Wednesday marked a major victory for Yahoo (NASDAQ:YHOO) and Marissa Mayer. Just over a year after her official appointment to chief executive officer, Mayer has managed to swing a number of high-profile Yahoo changes and acquisitions, and new statistics show that her efforts are finally paying off.
The Next Web reported Wednesday that comScore released its latest Web rankings for the month of July, and for the first time since March 2008, Yahoo ranked first. Yes, you heard me right. Yahoo ranked first.
The company was named the top US Web property thanks to the number of unique visitors it registered in July — a figure that sat at an estimated 197 million, after only reaching 189 million visitors in June. Google (NASDAQ:GOOG) came up short of Yahoo for the first time in years, posting 192 unique visitors after registering 193 million in June.
Reflecting a two-month downhill trend for the search giant, this is not a pattern that Chief Executive Officer Larry Page would likely be interested in perpetuating. However, if Mayer has anything to say about it, Google’s free reign could be long over. Microsoft (NASDAQ:MSFT), Facebook (NASDAQ:FB), and AOL (NYSE:AOL) came in third, fourth, and fifth, respectively.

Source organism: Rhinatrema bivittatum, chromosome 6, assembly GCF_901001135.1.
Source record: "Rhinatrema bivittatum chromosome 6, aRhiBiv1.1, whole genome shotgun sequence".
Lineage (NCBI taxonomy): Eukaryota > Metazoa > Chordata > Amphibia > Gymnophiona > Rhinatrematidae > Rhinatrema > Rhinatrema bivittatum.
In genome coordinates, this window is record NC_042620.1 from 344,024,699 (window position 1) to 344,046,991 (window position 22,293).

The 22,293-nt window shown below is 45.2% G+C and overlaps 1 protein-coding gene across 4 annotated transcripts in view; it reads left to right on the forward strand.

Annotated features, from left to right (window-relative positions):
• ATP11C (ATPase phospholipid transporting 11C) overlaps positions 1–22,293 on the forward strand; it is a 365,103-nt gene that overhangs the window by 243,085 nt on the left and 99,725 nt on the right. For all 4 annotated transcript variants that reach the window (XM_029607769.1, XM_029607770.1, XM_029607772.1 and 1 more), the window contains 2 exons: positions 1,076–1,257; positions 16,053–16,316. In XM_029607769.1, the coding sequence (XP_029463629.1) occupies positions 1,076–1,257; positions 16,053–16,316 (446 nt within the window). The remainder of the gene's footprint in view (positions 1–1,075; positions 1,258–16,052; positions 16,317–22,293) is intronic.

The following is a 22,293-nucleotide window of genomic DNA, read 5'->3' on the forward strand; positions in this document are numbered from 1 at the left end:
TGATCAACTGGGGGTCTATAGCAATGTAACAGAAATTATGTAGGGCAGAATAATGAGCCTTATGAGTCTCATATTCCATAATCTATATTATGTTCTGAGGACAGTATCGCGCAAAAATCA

This time last year, Yahoo ranked third in comScore’s Web rankings and its user traffic was on a downhill slide. Google took first, unsurprisingly, with 190 million unique visitors and that compared to Yahoo’s 163 million, which seemed to only keep falling.
Since then, Mayer has managed to offsett such trends, setting up the Sunnydale, California-based company’s traffic to soar rather than plummet. These recent statistics then reflect just how significantly Mayer’s recent efforts are paying off as she pulls for a Yahoo comeback.
The CEO has been making headlines ever since her appointment where she made several major acquisitions — including Tumblr for a paltry $1 billion, giving Flickr a much-needed facelift, serving out a homepage and email redesign, and putting out an open invitiation to all young entrepreneurs and engineers who could help Yahoo gain more of a footprint in the mobile space.
There is undoubtedly much more that needs to be done, but for now, Yahoo’s traffic is only on the rise, and its stocks are soaring. Mayer and her company will take all the good news it can get in hopes that it can sustain its recent success.
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